Gunshot injuries in children served by emergency services

Craig D. Newgard, Nathan Kuppermann, James F Holmes Jr, Jason S. Haukoos, Brian Wetzel, Renee Y. Hsia, N. Ewen Wang, Eileen M. Bulger, Kristan Staudenmayer, N. Clay Mann, Erik D. Barton, Garen J Wintemute

Research output: Contribution to journalArticle

16 Citations (Scopus)

Abstract

OBJECTIVE: To describe the incidence, injury severity, resource use, mortality, and costs for children with gunshot injuries, compared with other injury mechanisms. METHODS: This was a population-based, retrospective cohort study (January 1, 2006-December 31, 2008) including all injured children age #19 years with a 9-1-1 response from 47 emergency medical services agencies transporting to 93 hospitals in 5 regions of the western United States. Outcomes included population-adjusted incidence, injury severity score $16, major surgery, blood transfusion, mortality, and average per-patient acute care costs. RESULTS: A total of 49 983 injured children had a 9-1-1 emergency medical services response, including 505 (1.0%) with gunshot injuries (83.2% age 15-19 years, 84.5% male). The population-adjusted annual incidence of gunshot injuries was 7.5 cases/100 000 children, which varied 16-fold between regions. Compared with children who had other mechanisms of injury, those injured by gunshot had the highest proportion of serious injuries (23%, 95% confidence interval [CI] 17.6-28.4), major surgery (32%, 95% CI 26.1-38.5), in-hospital mortality (8.0%, 95% CI 4.7-11.4), and costs ($28 510 per patient, 95% CI 22 193-34 827). CONCLUSIONS: Despite being less common than other injury mechanisms, gunshot injuries cause a disproportionate burden of adverse outcomes in children, particularly among older adolescent males. Public health, injury prevention, and health policy solutions are needed to reduce gunshot injuries in children. Pediatrics 2013;132:862-870.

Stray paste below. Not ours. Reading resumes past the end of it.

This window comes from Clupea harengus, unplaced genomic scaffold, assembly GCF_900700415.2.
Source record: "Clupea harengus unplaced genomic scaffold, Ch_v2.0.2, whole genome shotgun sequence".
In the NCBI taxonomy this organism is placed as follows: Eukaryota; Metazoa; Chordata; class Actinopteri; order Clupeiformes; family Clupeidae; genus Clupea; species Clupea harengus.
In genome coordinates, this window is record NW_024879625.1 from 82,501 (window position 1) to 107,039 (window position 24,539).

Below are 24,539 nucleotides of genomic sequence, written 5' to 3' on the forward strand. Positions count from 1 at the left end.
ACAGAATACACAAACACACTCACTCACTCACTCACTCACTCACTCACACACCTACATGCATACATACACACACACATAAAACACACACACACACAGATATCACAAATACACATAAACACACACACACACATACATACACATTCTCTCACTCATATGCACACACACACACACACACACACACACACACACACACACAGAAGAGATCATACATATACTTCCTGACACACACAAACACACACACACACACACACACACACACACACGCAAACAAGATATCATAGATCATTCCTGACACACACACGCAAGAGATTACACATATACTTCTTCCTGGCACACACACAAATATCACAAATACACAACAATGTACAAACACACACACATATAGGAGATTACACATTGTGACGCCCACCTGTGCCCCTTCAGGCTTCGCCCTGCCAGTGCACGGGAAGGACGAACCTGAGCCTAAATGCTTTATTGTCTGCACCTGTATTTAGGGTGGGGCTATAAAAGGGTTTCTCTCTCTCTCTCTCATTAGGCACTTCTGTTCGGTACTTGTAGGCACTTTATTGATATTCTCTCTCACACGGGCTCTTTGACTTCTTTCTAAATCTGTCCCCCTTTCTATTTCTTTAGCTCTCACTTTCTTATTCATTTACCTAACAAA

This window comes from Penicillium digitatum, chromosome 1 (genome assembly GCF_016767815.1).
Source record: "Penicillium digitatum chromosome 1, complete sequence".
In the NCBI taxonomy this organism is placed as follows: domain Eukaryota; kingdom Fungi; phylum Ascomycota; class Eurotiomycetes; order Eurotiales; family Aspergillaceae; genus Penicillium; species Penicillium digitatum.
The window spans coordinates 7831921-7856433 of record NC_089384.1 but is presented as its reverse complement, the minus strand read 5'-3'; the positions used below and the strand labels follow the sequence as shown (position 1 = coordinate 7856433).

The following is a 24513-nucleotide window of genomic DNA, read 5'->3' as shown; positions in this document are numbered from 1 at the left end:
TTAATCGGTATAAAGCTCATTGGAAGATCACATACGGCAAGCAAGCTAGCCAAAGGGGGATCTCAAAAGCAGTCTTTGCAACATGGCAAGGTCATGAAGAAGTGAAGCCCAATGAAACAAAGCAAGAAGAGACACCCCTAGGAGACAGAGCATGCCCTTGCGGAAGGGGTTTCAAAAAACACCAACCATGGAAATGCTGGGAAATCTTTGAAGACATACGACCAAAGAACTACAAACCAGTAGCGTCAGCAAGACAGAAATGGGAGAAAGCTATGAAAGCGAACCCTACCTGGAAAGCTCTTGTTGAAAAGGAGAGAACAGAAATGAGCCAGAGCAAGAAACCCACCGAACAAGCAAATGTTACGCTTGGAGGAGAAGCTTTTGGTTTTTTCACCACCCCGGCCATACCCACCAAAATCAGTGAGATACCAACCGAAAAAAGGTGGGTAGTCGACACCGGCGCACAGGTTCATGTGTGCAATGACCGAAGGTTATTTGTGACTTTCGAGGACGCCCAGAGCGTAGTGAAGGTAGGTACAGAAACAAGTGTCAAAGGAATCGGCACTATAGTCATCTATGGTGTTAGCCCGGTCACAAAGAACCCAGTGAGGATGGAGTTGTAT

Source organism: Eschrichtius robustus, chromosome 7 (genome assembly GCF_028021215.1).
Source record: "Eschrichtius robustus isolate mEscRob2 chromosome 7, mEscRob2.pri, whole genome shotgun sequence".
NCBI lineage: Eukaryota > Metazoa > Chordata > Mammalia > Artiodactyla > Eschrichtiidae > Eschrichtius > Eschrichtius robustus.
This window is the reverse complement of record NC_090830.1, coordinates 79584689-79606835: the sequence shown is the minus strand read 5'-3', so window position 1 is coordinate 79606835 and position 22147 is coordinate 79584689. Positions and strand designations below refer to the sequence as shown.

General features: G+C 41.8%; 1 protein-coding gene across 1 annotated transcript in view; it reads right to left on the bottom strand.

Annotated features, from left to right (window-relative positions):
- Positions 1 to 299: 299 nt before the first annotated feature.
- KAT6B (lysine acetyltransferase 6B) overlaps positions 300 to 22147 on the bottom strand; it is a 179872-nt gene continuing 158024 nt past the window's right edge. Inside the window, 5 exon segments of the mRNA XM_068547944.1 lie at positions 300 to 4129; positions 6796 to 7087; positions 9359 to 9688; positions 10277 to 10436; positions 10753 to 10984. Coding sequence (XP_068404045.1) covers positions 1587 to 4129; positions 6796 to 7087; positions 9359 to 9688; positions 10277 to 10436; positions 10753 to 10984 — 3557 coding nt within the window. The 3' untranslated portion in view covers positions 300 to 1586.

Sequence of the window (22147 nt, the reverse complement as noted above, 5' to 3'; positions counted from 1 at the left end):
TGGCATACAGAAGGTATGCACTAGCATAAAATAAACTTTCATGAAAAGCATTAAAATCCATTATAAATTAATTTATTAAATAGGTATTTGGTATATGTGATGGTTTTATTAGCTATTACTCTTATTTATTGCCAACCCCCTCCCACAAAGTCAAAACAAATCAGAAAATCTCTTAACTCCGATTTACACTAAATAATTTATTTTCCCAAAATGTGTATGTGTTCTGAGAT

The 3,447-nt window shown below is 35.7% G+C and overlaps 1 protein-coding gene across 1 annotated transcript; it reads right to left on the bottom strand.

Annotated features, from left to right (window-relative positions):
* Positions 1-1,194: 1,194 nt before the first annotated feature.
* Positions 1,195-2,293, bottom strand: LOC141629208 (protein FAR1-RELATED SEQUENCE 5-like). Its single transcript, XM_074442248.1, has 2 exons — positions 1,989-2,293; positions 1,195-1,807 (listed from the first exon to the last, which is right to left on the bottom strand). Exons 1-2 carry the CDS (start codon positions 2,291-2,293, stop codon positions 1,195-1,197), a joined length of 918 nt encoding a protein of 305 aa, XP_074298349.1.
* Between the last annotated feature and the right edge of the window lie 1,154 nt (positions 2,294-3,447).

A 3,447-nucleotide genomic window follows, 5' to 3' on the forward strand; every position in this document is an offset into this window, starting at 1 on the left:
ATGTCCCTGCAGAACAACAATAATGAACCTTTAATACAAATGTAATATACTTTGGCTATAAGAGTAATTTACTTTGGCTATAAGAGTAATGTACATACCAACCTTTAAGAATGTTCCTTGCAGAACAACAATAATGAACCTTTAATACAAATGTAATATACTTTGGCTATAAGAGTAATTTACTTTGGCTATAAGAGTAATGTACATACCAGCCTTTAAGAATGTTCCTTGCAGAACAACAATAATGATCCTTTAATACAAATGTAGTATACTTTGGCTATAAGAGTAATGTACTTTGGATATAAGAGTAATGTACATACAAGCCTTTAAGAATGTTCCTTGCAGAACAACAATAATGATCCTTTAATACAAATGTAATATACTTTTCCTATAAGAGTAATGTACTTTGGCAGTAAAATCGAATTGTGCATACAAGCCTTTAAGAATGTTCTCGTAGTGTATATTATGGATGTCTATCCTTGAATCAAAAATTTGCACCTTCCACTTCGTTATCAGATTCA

Original languageEnglish (US)
Pages (from-to)862-870
Number of pages9
JournalPediatrics
Volume132
Issue number5
DOIs
StatePublished - Nov 1 2013

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Emergencies
Wounds and Injuries
Confidence Intervals
Emergency Medical Services
Costs and Cost Analysis
Incidence
Emergency
Population
Child Mortality
Injury Severity Score
Health Policy
Hospital Mortality
Blood Transfusion
Patient Care
Cohort Studies
Retrospective Studies
Public Health
Pediatrics
Mortality
Confidence Interval

Keywords

  • Children
  • Health services
  • Trauma
  • Violence

ASJC Scopus subject areas

  • Pediatrics, Perinatology, and Child Health
  • Arts and Humanities (miscellaneous)

Cite this

Gunshot injuries in children served by emergency services. / Newgard, Craig D.; Kuppermann, Nathan; Holmes Jr, James F; Haukoos, Jason S.; Wetzel, Brian; Hsia, Renee Y.; Wang, N. Ewen; Bulger, Eileen M.; Staudenmayer, Kristan; Mann, N. Clay; Barton, Erik D.; Wintemute, Garen J.

In: Pediatrics, Vol. 132, No. 5, 01.11.2013, p. 862-870.

Research output: Contribution to journalArticle

Newgard, CD, Kuppermann, N, Holmes Jr, JF, Haukoos, JS, Wetzel, B, Hsia, RY, Wang, NE, Bulger, EM, Staudenmayer, K, Mann, NC, Barton, ED & Wintemute, GJ 2013, 'Gunshot injuries in children served by emergency services', Pediatrics, vol. 132, no. 5, pp. 862-870. https://doi.org/10.1542/peds.2013-1350